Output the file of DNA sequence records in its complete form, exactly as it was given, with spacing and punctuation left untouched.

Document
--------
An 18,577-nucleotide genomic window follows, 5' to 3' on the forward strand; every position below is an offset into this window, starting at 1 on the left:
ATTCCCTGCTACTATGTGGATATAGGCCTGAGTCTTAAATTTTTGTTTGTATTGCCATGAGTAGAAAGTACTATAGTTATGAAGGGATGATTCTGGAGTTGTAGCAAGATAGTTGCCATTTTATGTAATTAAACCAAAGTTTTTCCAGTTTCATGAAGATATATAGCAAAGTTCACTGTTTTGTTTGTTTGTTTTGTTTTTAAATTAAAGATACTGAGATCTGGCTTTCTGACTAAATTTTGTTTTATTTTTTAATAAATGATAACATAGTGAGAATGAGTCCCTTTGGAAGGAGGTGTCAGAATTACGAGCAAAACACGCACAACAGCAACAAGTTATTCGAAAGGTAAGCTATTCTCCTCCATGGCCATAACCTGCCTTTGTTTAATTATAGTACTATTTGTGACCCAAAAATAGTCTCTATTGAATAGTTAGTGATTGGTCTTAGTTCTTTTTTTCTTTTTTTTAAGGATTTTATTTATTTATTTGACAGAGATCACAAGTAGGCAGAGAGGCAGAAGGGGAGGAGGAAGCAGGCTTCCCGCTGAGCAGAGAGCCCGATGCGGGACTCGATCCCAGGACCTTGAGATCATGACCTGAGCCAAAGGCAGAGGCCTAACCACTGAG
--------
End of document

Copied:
An 18,577-nucleotide genomic window follows, 5' to 3' on the forward strand; every position below is an offset into this window, starting at 1 on the left:
ATTCCCTGCTACTATGTGGATATAGGCCTGAGTCTTAAATTTTTGTTTGTATTGCCATGAGTAGAAAGTACTATAGTTATGAAGGGATGATTCTGGAGTTGTAGCAAGATAGTTGCCATTTTATGTAATTAAACCAAAGTTTTTCCAGTTTCATGAAGATATATAGCAAAGTTCACTGTTTTGTTTGTTTGTTTTGTTTTTAAATTAAAGATACTGAGATCTGGCTTTCTGACTAAATTTTGTTTTATTTTTTAATAAATGATAACATAGTGAGAATGAGTCCCTTTGGAAGGAGGTGTCAGAATTACGAGCAAAACACGCACAACAGCAACAAGTTATTCGAAAGGTAAGCTATTCTCCTCCATGGCCATAACCTGCCTTTGTTTAATTATAGTACTATTTGTGACCCAAAAATAGTCTCTATTGAATAGTTAGTGATTGGTCTTAGTTCTTTTTTTCTTTTTTTTAAGGATTTTATTTATTTATTTGACAGAGATCACAAGTAGGCAGAGAGGCAGAAGGGGAGGAGGAAGCAGGCTTCCCGCTGAGCAGAGAGCCCGATGCGGGACTCGATCCCAGGACCTTGAGATCATGACCTGAGCCAAAGGCAGAGGCCTAACCACTGAG